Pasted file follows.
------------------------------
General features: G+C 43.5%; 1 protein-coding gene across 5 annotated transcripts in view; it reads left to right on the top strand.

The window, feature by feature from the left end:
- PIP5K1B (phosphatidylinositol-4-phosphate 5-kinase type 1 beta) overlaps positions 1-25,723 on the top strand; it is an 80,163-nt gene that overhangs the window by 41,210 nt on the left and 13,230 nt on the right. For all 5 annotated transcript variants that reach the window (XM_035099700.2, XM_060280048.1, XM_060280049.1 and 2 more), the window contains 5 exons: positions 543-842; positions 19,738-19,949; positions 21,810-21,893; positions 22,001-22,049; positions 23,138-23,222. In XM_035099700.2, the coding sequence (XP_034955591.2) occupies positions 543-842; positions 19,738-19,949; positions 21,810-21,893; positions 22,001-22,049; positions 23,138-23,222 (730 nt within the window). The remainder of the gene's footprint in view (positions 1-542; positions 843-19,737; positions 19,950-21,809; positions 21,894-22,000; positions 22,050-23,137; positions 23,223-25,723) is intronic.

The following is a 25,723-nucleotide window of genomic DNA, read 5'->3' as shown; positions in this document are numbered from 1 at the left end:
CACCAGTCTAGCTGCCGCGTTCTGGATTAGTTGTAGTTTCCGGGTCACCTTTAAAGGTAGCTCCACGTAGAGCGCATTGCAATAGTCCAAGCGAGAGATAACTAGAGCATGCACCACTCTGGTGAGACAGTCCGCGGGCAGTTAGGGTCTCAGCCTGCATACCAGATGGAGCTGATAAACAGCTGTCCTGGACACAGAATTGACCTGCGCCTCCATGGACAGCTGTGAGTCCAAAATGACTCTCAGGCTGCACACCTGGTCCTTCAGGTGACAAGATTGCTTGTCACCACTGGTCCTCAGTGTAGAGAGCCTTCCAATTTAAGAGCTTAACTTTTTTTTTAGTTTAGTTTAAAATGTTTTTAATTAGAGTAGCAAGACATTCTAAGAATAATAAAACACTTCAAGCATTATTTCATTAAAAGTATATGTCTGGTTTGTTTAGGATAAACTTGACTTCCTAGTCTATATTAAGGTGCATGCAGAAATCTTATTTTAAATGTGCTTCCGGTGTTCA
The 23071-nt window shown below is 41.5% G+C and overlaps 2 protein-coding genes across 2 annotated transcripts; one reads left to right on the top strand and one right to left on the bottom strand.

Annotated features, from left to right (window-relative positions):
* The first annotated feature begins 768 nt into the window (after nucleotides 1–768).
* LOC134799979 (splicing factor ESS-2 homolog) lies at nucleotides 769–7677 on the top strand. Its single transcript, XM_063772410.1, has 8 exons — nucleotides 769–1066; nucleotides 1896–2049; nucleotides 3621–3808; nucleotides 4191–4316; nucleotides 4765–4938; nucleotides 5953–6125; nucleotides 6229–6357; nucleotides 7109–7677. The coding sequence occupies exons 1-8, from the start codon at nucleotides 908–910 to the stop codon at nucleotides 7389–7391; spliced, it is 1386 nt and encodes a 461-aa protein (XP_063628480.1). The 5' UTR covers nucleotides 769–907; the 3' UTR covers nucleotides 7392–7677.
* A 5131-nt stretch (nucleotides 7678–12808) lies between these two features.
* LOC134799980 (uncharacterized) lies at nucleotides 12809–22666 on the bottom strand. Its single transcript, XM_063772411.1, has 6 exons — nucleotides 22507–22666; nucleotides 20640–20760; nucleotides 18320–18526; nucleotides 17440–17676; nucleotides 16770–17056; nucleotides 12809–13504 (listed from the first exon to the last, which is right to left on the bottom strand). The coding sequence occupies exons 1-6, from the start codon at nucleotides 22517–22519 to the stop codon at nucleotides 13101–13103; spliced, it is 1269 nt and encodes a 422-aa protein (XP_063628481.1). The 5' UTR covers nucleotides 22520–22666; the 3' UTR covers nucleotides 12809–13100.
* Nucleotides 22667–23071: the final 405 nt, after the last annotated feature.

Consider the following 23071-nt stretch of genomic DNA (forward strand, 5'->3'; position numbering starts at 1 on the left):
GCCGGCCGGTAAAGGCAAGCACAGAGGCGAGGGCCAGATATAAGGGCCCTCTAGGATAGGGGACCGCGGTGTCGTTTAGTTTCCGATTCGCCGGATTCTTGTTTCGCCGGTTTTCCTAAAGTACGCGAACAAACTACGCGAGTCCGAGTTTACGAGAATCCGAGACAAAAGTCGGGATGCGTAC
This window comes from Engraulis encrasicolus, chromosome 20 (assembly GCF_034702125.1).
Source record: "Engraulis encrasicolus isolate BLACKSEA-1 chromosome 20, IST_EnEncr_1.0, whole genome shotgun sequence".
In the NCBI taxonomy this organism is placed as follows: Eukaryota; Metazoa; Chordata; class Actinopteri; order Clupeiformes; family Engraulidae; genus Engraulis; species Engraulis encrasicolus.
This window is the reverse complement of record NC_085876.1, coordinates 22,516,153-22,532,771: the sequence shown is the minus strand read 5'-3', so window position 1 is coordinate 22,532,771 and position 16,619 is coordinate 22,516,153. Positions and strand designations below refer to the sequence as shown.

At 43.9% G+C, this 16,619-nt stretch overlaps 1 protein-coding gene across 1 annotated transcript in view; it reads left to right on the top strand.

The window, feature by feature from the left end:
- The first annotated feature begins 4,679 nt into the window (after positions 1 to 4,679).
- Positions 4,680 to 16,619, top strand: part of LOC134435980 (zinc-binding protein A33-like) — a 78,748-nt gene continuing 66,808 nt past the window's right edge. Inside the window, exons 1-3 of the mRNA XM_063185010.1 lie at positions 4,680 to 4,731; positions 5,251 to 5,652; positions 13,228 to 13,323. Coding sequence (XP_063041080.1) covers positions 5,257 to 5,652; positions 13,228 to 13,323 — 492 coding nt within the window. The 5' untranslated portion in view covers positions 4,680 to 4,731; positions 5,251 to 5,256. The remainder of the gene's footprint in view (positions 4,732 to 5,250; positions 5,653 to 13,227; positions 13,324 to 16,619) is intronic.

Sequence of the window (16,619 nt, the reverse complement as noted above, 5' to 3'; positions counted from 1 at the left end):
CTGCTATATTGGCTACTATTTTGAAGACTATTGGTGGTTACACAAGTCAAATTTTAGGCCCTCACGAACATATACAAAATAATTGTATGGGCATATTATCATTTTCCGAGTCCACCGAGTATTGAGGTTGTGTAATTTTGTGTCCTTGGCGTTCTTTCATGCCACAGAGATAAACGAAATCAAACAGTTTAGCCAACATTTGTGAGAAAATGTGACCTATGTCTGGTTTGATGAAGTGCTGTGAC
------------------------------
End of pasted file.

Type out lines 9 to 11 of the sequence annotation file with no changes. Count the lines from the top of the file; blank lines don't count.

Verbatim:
* LOC134799979 (splicing factor ESS-2 homolog) lies at nucleotides 769–7677 on the top strand. Its single transcript, XM_063772410.1, has 8 exons — nucleotides 769–1066; nucleotides 1896–2049; nucleotides 3621–3808; nucleotides 4191–4316; nucleotides 4765–4938; nucleotides 5953–6125; nucleotides 6229–6357; nucleotides 7109–7677. The coding sequence occupies exons 1-8, from the start codon at nucleotides 908–910 to the stop codon at nucleotides 7389–7391; spliced, it is 1386 nt and encodes a 461-aa protein (XP_063628480.1). The 5' UTR covers nucleotides 769–907; the 3' UTR covers nucleotides 7392–7677.
* A 5131-nt stretch (nucleotides 7678–12808) lies between these two features.
* LOC134799980 (uncharacterized) lies at nucleotides 12809–22666 on the bottom strand. Its single transcript, XM_063772411.1, has 6 exons — nucleotides 22507–22666; nucleotides 20640–20760; nucleotides 18320–18526; nucleotides 17440–17676; nucleotides 16770–17056; nucleotides 12809–13504 (listed from the first exon to the last, which is right to left on the bottom strand). The coding sequence occupies exons 1-6, from the start codon at nucleotides 22517–22519 to the stop codon at nucleotides 13101–13103; spliced, it is 1269 nt and encodes a 422-aa protein (XP_063628481.1). The 5' UTR covers nucleotides 22520–22666; the 3' UTR covers nucleotides 12809–13100.